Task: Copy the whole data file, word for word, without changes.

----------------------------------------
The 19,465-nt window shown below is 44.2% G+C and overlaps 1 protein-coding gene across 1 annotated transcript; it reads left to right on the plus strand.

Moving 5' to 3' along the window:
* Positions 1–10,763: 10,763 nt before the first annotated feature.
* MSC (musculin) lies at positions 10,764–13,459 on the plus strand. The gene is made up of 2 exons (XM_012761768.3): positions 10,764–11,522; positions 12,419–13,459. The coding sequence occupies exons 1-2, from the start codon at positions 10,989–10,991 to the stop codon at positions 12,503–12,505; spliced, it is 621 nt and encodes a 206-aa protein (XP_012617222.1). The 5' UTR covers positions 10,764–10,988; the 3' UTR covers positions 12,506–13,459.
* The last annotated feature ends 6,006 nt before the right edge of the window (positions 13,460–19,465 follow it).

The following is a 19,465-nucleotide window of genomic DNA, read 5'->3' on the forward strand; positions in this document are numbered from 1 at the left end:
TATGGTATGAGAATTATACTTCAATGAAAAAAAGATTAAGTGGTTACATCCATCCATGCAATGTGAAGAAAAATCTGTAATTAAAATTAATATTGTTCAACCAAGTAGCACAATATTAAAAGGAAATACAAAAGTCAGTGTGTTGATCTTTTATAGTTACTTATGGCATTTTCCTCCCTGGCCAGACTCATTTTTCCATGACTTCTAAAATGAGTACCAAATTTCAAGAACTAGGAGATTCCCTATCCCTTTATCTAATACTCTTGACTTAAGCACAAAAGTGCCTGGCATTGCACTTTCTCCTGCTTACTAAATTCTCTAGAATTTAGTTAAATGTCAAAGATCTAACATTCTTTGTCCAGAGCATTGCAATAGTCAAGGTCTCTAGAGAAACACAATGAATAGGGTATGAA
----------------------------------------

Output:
The 19,465-nt window shown below is 44.2% G+C and overlaps 1 protein-coding gene across 1 annotated transcript; it reads left to right on the plus strand.

Moving 5' to 3' along the window:
* Positions 1–10,763: 10,763 nt before the first annotated feature.
* MSC (musculin) lies at positions 10,764–13,459 on the plus strand. The gene is made up of 2 exons (XM_012761768.3): positions 10,764–11,522; positions 12,419–13,459. The coding sequence occupies exons 1-2, from the start codon at positions 10,989–10,991 to the stop codon at positions 12,503–12,505; spliced, it is 621 nt and encodes a 206-aa protein (XP_012617222.1). The 5' UTR covers positions 10,764–10,988; the 3' UTR covers positions 12,506–13,459.
* The last annotated feature ends 6,006 nt before the right edge of the window (positions 13,460–19,465 follow it).

The following is a 19,465-nucleotide window of genomic DNA, read 5'->3' on the forward strand; positions in this document are numbered from 1 at the left end:
TATGGTATGAGAATTATACTTCAATGAAAAAAAGATTAAGTGGTTACATCCATCCATGCAATGTGAAGAAAAATCTGTAATTAAAATTAATATTGTTCAACCAAGTAGCACAATATTAAAAGGAAATACAAAAGTCAGTGTGTTGATCTTTTATAGTTACTTATGGCATTTTCCTCCCTGGCCAGACTCATTTTTCCATGACTTCTAAAATGAGTACCAAATTTCAAGAACTAGGAGATTCCCTATCCCTTTATCTAATACTCTTGACTTAAGCACAAAAGTGCCTGGCATTGCACTTTCTCCTGCTTACTAAATTCTCTAGAATTTAGTTAAATGTCAAAGATCTAACATTCTTTGTCCAGAGCATTGCAATAGTCAAGGTCTCTAGAGAAACACAATGAATAGGGTATGAA